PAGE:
Prayer Requested

PRAYER REQUEST

For John G., from Western NY, age approx. 70, in hospice with cancer. Very devout, exemplary Catholic. His priest offered Mass in his room for him. John is a friend of one of my closest friends. Thank you. 🙏

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5 comments on “Prayer Requested

  1. Prayers sent 🙏🏻🙏🏻🙏🏻🙏🏻🙏🏻🙏🏻

  2. From Prayers to St. Peregrine, the patron saint of cancer patients

    O great St. Peregrine, you have been called “The Mighty,” “The Wonder-Worker,” because of the numerous miracles which you have obtained from God for those who have had recourse to you. For so many years you bore in your own flesh this cancerous disease that destroys the very fiber of our being, and who had recourse to the source of all grace when the power of man could do no more. You were favored with the vision of Jesus coming down from His Cross to heal your affliction. Ask of God and Our Lady, the cure of the sick whom we entrust to you. Aided in this way by your powerful intercession, we shall sing to God, now and for all eternity, a song of gratitude for His great goodness and mercy. Amen.

    Peregrine Laziosi was born in 1260 in Forli, Italy to a wealthy family. Although he was a member of an anti-papal party as a young man, he experienced a profound change of heart, much like St. Paul’s conversion in its intensity.

    He and some companions showed up one day to heckle and otherwise abuse St. Philip Benizi, the Prior General of the Servants of Mary, who was preaching in Forli. Peregrine went so far as to strike him in the face! St. Philip, seemingly following our Lord’s advice in scripture (Matt 5:39, Luke 6:29), offered his other cheek in response.

    This gesture so moved Peregrine that he quickly asked for Philip’s forgiveness and soon thereafter converted to Catholicism, spending much time in prayer at the Chapel of Our Lady at the Cathedral. Mary appeared to him there in a vision asking him to join the Servite Order in Siena. He was received there by St. Philip!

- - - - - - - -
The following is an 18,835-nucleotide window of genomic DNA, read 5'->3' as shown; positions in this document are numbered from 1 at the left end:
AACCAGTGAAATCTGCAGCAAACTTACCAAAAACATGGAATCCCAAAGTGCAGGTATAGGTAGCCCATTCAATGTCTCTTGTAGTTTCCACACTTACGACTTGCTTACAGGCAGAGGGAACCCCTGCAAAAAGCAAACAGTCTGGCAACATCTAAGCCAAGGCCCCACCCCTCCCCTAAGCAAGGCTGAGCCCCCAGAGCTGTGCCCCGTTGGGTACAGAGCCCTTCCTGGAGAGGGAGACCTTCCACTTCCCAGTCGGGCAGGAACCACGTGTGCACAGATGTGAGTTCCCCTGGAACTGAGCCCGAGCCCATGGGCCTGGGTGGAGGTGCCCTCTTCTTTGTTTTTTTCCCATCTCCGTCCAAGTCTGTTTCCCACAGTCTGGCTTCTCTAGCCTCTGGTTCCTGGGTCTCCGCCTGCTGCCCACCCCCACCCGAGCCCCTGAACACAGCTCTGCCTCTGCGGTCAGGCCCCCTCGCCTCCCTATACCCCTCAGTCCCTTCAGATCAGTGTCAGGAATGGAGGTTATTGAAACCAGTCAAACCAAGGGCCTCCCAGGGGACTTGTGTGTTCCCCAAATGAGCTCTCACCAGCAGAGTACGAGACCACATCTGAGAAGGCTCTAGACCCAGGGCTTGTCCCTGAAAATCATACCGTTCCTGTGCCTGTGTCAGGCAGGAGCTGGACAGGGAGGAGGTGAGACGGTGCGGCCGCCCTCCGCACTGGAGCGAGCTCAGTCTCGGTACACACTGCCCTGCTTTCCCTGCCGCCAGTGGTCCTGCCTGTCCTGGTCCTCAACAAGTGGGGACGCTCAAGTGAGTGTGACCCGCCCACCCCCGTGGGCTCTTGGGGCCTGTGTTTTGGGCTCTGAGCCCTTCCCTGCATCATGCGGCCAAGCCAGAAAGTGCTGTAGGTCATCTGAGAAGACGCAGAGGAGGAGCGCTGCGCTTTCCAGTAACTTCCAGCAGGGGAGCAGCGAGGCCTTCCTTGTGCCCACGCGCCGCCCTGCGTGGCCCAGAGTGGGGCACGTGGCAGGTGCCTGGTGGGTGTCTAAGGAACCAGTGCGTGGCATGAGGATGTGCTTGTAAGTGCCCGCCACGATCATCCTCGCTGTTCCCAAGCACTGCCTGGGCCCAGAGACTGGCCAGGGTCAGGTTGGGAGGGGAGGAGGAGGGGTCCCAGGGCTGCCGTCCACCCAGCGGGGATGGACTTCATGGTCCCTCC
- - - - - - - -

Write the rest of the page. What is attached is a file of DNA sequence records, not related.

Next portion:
Peregrine spent the rest of his life ministering to the poor and the sick, mainly in his hometown of Forli where he established a new house for the Servites. His dedication to the faith was such that, according to tradition, he would stand constantly instead of sitting down, as a form of penance.

    He underwent a severe trial when he developed a cancerous sore on his leg (as we see in depictions of him such as the one above) as well as his feet. Doctors decided upon amputation as treatment.

    The night before the operation, Peregrine spent the night in prayer before a crucifix in a hospital chapel. He dreamt at one point there that Christ came down from the cross and healed his leg. When he woke up, he and his doctors, made the joyful discovery that he was completely cured. God had truly performed a miracle on this holy man!

    Peregrine himself performed numerous miracles in his life. After his death in 1345, there were countless others, especially in Spain. The Church attributed to him more than 300 cures of cancer and other illnesses from 1694 to 1726 in one city there alone!

    It’s no wonder that as we read in the opening of the second of our two prayers to St. Peregrine, many Catholics refer to him as the “mighty” and the “wonder-worker!” He was canonized by Pope Benedict XIII in 1726.

    Remember, O most gracious Virgin Mary, that never was it known that anyone who fled to thy protection, implored thy help, or sought thine intercession was left unaided. Inspired by this confidence, I fly unto thee, O Virgin of virgins, my mother; to thee do I come, before thee I stand, sinful and sorrowful. O Mother of the Word Incarnate, despise not my petitions, but in thy mercy hear and answer me. Amen.

  3. Remember, O most gracious Virgin Mary, that never was it known that anyone who fled to thy protection, implored thy help, or sought thine intercession was left unaided. Inspired by this confidence, I fly unto thee, O Virgin of virgins, my mother; to thee do I come, before thee I stand, sinful and sorrowful. O Mother of the Word Incarnate, despise not my petitions, but in thy clemency hear and answer me. Amen.

  4. Thank you, everyone.

  5. Remember, O most gracious Virgin Mary, that never was it known that anyone who fled to thy protection, implored thy help, or sought thine intercession was left unaided. Inspired by this confidence, I fly unto thee, O Virgin of virgins, my mother; to thee do I come, before thee I stand, sinful and sorrowful. O Mother of the Word Incarnate, despise not my petitions, but in thy clemency hear and answer me. Amen.

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